Category Archives: Labor

Trump Ends DACA: Will Congress Save Dreamers?

Undocubus

Undocumented workers and students protested at the DNC in 2012. (That’s me in the turquoise dress before the cops told me to move.)

Our country’s most ill-prepared president just lobbed one of our country’s stickiest problems into the court of the country’s least effective Congress, ever. What could go wrong? The dreams of nearly one million young people.

On Sept. 5, 2017, Attorney General and long-time anti-immigration advocate Jeff Sessions announced the Trump administration’s decision to rescind President Obama’s executive order that created the Deferred Action for Childhood Arrivals (DACA). Implemented five years ago, DACA was supposed to be a stop-gap measure to shield children and young adults, who were brought to the US illegally as minors by their parents. The plan was that Congress would move on immigration reform while DACA protected these young people from immediate deportation.

Roughly 800,000 young adults under DACA could face deportation if Congress fails to act within the next six months. The crux of the problem is that DACA was created because Congress shirked its duty on meaningful immigration reform. For 16 years, Congress has failed to pass any immigration reform– let alone comprehensive reform, which is sorely needed. Even the DREAM Act (Development, Relief, and Education for Alien Minors) — which outlined a path to citizenship for Dreamers– has died a bipartisan death in Congress multiple times, since it was originally proposed in 2001.

Will Congress have the guts to save the Dreamers now?

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August jobs report shows weakness

Steve Benen has the monthly jobs report for August. Job numbers fall short of expectations in August:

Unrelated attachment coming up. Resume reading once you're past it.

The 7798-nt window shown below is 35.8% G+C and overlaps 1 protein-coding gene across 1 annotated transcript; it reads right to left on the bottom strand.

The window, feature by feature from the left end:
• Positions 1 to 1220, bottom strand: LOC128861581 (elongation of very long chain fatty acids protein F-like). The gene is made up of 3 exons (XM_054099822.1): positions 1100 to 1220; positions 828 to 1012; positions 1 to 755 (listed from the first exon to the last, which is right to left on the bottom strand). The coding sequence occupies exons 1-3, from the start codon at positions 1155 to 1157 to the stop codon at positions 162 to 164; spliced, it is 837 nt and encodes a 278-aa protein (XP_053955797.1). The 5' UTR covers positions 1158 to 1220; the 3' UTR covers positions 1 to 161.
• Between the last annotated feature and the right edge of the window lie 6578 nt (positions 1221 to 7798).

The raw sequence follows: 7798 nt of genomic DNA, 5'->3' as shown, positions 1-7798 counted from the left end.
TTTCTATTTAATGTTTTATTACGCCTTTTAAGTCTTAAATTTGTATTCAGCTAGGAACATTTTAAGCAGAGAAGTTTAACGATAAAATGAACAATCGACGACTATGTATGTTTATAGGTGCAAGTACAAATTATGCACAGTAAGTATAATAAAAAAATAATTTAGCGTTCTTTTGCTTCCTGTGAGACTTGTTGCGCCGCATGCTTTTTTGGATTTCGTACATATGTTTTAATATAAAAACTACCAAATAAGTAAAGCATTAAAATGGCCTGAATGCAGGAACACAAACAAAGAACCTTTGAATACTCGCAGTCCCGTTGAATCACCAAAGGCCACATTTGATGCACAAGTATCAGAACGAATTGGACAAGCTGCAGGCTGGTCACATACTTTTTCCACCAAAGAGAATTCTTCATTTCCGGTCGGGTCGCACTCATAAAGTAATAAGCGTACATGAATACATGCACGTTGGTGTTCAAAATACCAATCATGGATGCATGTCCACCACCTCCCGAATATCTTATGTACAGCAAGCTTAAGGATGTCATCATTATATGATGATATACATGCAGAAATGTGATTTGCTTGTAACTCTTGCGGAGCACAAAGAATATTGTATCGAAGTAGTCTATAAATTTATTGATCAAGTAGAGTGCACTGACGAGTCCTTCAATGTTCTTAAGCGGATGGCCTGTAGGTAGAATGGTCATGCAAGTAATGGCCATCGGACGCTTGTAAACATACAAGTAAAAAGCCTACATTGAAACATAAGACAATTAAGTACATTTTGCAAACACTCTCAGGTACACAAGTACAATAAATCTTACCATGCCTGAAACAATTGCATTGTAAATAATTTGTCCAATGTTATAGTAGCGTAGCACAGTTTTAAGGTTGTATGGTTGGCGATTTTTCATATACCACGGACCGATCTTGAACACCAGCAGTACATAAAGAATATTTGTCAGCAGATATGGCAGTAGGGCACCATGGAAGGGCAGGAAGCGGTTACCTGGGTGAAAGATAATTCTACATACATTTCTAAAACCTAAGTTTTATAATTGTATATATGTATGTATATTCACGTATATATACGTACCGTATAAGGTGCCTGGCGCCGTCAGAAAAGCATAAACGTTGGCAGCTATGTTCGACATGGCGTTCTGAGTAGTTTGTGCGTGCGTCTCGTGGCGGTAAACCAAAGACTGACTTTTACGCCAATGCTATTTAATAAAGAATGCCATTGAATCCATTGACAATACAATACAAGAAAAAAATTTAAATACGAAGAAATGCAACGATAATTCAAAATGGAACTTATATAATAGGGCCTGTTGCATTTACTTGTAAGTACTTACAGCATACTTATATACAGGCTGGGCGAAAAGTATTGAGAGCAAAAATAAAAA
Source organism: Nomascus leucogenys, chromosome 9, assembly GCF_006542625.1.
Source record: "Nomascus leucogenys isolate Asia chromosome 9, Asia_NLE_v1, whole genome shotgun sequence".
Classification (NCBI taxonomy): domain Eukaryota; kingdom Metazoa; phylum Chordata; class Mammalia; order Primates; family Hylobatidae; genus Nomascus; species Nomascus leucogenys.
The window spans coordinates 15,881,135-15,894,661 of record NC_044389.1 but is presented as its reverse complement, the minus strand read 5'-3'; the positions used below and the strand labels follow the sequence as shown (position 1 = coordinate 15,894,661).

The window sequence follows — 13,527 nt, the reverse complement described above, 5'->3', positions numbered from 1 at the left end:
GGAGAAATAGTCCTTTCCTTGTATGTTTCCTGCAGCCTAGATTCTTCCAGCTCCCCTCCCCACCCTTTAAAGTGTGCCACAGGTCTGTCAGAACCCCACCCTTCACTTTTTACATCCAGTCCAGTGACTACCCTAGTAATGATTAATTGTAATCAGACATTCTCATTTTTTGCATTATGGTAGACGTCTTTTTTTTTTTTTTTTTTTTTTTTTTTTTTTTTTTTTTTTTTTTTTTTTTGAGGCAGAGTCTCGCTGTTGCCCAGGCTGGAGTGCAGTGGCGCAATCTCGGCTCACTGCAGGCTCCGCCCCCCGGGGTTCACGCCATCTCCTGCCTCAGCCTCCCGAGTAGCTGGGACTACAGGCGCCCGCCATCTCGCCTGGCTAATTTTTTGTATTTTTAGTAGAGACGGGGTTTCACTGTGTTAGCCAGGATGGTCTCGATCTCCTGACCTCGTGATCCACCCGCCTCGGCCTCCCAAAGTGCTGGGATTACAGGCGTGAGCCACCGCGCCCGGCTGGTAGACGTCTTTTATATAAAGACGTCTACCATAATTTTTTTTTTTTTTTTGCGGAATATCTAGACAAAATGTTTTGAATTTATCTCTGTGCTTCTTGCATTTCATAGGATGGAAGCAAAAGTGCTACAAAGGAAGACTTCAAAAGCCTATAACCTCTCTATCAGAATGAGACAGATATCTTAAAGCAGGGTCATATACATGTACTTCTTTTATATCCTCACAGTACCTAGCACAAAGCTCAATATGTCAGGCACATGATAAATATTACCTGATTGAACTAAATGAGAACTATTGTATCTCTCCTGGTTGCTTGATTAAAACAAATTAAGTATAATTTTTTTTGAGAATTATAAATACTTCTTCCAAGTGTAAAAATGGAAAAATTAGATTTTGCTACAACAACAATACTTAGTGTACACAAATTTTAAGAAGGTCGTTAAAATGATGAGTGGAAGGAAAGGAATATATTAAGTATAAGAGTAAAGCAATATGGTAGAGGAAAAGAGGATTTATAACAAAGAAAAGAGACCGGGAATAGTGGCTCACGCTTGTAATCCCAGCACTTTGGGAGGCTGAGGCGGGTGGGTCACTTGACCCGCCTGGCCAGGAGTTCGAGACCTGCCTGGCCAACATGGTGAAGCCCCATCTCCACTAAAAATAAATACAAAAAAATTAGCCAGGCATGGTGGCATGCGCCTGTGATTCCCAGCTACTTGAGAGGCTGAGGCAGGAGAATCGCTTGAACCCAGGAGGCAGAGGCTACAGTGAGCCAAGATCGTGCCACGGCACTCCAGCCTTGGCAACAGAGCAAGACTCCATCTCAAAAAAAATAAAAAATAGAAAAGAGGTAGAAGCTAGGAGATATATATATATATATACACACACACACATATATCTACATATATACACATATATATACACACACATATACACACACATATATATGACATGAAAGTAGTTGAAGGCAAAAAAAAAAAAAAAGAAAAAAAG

The Bureau of Labor Statistics reported this morning that the U.S. economy added 156,000 jobs in August, which is down from June and July totals, and fell short of expectations. The unemployment rate, while still low, inched up a little to 4.4%.

AugustJobs

In fact, overall, this is not a heartening set of data. The revisions for June and July were both lower, and combined they show a net loss of about 41,000 jobs. (In case you’re curious, the BLS report explained at the outset, “Hurricane Harvey had no discernible effect on the employment and unemployment data for August.”)

All told, if current averages keep up, we’re on track to see the U.S. economy add about 2.1 million jobs this calendar year, which isn’t bad, but which would fall short of last year’s totals. In the first eight months of last year, 1.55 million jobs were created, while in the first eight months of this year, the total is 1.4 million.

Here’s another chart, this one showing monthly job losses/gains in just the private sector since the start of the Great Recession.

AugustPrivate

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Jared Bernstein: The whys of increasing inequality

I posted about this chart last week, Inequality in One Chart, and our “usual suspects” posted their utterly nonsensical defenses of faith based supply-side “trickle down” GOP economics in the comments.

Today, economist Jared Bernstein weighs in at the Washington Post, The whys of increasing inequality: A graphical portrait: